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Childhood Expressions Blog Carnival

1:24 PM


The amazing Barbara, OT and PT extraordinaire, is hosting a Blog Carnival regarding Childhood Expressions. It is well worth your time to check it out! The adorable teddy bear above will take you to the fun, as will the link below. My post Trilingual Nonverbal Communication is one of the entries in the Carnival!
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Running on E

9:58 PM

I remember at one point not all that long ago having this mysterious substance called energy. I think I got a hole in my fuel tank because energy is a very rare commodity. Today my BIG, HUGE accomplishment was getting dressed and going to the store Right Next To my apartment building. It is so close I can see the back of the store from my window. I managed to roll there, with a stop to rest once I got inside the store, and get basics to stock my cupboards and fridge for the next few days. Coming home was easier because the rear driveway of the store is a HUGE slant, and the very best part of the exhausting trip. I perch at the top of what is basically a launching ramp and check carefully for traffic on the side street at the bottom. Thankfully this is small town Michigan, so traffic is rare and I can spot any vehicles easily. Then I eek my chair out over the edge of the driveway and throw my arms up in the air. At the bottom of the downward trajectory is a double bump of curb and pothole that adds some serious air time. I usually come to a stop somewhere in the middle of the road, although I have made it completely across the road before. This feat scares the dust out of the mainly elderly population that happens to witness it. So, anyway, by the time I arrived home I had used all of today's supply of energy and more than likely a good share of tomorrow's. There are many dishes in the sink waiting to be washed, and the floors need to be vacuumed and mopped (hint, that takes many days to accomplish and I may be seeking assistance with that as it eats up about a week of energy), and I am too tired to do anything about it. Not sleepy tired - although I did crash with some weird system errors earlier (I was violently shivering, freezing cold, every muscle hurt, and I was groggy) and took a nap then- but physically exhausted to the point that I can feel the weight of my eyelashes tired.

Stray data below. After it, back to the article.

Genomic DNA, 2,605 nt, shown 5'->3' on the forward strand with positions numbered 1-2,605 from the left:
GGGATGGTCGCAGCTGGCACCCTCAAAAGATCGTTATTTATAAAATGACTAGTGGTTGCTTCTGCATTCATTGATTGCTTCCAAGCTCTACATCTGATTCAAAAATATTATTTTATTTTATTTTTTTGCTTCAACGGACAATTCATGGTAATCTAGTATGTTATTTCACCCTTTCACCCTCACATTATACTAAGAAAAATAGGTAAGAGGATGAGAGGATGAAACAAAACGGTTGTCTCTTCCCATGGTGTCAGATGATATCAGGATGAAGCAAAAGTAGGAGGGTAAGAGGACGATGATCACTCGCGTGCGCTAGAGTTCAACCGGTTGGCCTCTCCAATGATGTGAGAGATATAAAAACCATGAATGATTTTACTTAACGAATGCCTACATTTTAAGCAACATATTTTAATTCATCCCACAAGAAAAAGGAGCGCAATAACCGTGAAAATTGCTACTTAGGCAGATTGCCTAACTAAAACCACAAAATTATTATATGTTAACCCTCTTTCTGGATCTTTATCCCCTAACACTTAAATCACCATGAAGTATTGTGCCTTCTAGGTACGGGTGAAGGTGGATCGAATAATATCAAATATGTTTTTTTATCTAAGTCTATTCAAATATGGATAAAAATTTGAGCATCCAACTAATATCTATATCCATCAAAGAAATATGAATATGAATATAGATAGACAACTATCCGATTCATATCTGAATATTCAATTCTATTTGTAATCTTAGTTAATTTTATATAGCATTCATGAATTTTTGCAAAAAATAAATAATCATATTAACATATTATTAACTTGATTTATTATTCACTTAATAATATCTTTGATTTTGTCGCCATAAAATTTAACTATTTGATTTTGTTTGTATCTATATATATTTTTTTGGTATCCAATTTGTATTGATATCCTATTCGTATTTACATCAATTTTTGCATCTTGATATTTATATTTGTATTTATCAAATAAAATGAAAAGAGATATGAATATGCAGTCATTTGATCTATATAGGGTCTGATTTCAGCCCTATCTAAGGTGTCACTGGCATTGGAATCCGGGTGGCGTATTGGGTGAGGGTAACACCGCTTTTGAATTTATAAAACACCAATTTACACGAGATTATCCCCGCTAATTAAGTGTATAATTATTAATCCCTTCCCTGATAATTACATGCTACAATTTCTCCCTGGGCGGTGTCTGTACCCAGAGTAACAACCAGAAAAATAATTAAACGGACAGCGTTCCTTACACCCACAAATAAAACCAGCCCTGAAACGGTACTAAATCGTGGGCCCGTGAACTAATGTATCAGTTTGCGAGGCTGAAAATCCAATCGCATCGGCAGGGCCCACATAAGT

Here is a good example of tired. My blood sugar crashed this evening, and I was in the kitchen fumbling to mix up a protein powder that I keep for when I don't feel good enough to eat. I was having trouble opening the new milk jug, so I placed the half gallon container between my knees (now would be a good time to point out that my knees rotate inward with spasticity) to hold it and then firmly twisted the lid. Apparently my knees were applying significant force to the jug because I created a milk fountain. After a few choice and creative curse words, I looked at the large puddle on the floor and looked at my pajama pants which were already wet. I then stripped off my pajama pants and tossed them on top of the milk puddle and let them soak up the mess. I was too tired to go get a towel, or to dig under the sink for a roll of paper towels. I was then too tired and shaky to go get new pajamas, so I wore nothing but a t-shirt until the next time I went into my bedroom for medicine and then I snagged a dry pair of pants. The shakiness is gone thanks to the milk protein drink, and my soaked pajama pants are spending the night in the bathtub until laundry day tomorrow when I will pay a little extra to the wonderful woman who does my laundry for having to deal with stale milk smelling pajamas.